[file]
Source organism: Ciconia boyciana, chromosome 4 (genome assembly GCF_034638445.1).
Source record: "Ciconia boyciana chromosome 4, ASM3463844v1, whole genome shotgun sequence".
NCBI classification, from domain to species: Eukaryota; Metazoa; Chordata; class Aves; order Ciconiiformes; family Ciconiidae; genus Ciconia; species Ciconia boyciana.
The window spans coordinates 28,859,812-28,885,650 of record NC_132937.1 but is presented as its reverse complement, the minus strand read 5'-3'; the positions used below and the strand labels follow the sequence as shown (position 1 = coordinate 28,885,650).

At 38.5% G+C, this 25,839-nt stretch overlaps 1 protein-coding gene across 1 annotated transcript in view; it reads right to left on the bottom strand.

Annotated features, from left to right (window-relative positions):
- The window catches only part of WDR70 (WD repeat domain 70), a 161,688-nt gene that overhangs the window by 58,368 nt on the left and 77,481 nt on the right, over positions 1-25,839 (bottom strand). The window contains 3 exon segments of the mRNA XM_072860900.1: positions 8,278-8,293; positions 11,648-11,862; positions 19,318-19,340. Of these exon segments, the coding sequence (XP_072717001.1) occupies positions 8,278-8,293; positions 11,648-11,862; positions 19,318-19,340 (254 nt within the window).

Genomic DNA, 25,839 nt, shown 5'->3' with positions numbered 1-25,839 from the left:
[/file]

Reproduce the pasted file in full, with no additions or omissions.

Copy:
Source organism: Ciconia boyciana, chromosome 4 (genome assembly GCF_034638445.1).
Source record: "Ciconia boyciana chromosome 4, ASM3463844v1, whole genome shotgun sequence".
NCBI classification, from domain to species: Eukaryota; Metazoa; Chordata; class Aves; order Ciconiiformes; family Ciconiidae; genus Ciconia; species Ciconia boyciana.
The window spans coordinates 28,859,812-28,885,650 of record NC_132937.1 but is presented as its reverse complement, the minus strand read 5'-3'; the positions used below and the strand labels follow the sequence as shown (position 1 = coordinate 28,885,650).

At 38.5% G+C, this 25,839-nt stretch overlaps 1 protein-coding gene across 1 annotated transcript in view; it reads right to left on the bottom strand.

Annotated features, from left to right (window-relative positions):
- The window catches only part of WDR70 (WD repeat domain 70), a 161,688-nt gene that overhangs the window by 58,368 nt on the left and 77,481 nt on the right, over positions 1-25,839 (bottom strand). The window contains 3 exon segments of the mRNA XM_072860900.1: positions 8,278-8,293; positions 11,648-11,862; positions 19,318-19,340. Of these exon segments, the coding sequence (XP_072717001.1) occupies positions 8,278-8,293; positions 11,648-11,862; positions 19,318-19,340 (254 nt within the window).

Genomic DNA, 25,839 nt, shown 5'->3' with positions numbered 1-25,839 from the left: